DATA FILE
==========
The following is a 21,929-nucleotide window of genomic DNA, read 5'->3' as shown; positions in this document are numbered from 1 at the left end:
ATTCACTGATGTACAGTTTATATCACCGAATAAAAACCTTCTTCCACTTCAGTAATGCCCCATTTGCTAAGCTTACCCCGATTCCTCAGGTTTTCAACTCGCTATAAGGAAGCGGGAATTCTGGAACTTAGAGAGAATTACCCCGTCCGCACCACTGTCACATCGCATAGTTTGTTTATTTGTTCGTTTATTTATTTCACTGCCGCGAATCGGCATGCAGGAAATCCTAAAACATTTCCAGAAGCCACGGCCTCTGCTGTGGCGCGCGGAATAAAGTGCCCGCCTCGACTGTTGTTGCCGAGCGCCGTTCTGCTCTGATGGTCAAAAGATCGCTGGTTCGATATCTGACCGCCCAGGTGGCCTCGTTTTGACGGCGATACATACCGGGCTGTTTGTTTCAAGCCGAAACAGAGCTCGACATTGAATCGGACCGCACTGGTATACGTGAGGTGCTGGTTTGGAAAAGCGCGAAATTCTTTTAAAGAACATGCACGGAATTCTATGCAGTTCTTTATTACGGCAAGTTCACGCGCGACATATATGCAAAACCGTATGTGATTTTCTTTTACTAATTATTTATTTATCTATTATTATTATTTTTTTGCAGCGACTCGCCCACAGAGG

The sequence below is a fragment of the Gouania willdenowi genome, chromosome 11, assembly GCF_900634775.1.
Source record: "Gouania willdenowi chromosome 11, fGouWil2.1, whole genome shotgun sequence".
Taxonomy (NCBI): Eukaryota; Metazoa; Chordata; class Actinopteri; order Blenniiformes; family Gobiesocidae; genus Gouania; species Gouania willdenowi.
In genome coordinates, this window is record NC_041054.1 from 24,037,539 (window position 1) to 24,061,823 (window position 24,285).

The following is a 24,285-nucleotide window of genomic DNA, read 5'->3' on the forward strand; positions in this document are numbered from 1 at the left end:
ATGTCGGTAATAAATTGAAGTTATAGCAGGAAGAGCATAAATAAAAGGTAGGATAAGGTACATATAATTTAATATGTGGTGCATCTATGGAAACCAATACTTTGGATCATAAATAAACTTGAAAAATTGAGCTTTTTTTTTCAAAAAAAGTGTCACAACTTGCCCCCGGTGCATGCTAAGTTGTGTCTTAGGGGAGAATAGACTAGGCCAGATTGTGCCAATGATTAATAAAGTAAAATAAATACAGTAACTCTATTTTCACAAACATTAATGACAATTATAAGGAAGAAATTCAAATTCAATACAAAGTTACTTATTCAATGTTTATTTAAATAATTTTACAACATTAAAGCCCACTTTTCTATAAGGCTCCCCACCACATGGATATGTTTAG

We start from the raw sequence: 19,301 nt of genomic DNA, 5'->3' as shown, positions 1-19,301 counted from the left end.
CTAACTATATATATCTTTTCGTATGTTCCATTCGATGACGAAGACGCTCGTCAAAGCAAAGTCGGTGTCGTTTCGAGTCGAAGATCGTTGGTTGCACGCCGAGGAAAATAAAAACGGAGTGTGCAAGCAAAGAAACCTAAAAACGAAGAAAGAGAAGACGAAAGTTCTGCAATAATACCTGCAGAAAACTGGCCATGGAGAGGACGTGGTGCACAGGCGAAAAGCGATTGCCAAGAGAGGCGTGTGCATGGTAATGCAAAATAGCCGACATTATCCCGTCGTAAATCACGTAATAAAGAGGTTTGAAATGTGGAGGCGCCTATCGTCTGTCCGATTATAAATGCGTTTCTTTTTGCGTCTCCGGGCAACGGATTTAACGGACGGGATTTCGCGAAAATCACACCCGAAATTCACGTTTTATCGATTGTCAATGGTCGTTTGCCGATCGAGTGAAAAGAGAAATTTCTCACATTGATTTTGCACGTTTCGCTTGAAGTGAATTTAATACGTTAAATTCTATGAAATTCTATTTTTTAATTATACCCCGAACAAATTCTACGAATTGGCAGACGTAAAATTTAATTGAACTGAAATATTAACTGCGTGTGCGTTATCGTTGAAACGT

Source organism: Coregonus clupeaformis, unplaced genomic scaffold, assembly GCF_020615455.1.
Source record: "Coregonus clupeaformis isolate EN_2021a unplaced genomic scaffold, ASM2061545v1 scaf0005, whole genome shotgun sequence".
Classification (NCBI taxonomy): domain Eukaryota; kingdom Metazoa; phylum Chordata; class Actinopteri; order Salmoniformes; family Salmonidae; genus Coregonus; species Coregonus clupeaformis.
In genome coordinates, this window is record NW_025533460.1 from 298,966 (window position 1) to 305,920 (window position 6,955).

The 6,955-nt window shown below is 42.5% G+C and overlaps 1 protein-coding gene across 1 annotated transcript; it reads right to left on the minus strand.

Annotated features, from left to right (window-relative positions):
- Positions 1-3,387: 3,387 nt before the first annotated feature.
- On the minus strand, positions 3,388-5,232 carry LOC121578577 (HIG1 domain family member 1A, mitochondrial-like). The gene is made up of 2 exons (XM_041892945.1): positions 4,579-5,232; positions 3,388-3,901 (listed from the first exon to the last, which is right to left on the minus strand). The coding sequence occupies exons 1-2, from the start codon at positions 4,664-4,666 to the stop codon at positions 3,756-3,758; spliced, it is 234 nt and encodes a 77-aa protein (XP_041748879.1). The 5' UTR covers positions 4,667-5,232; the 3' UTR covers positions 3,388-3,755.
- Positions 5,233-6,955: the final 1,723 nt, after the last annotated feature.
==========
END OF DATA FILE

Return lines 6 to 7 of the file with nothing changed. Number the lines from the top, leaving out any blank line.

In genome coordinates, this window is record NC_041054.1 from 24,037,539 (window position 1) to 24,061,823 (window position 24,285).

The following is a 24,285-nucleotide window of genomic DNA, read 5'->3' on the forward strand; positions in this document are numbered from 1 at the left end: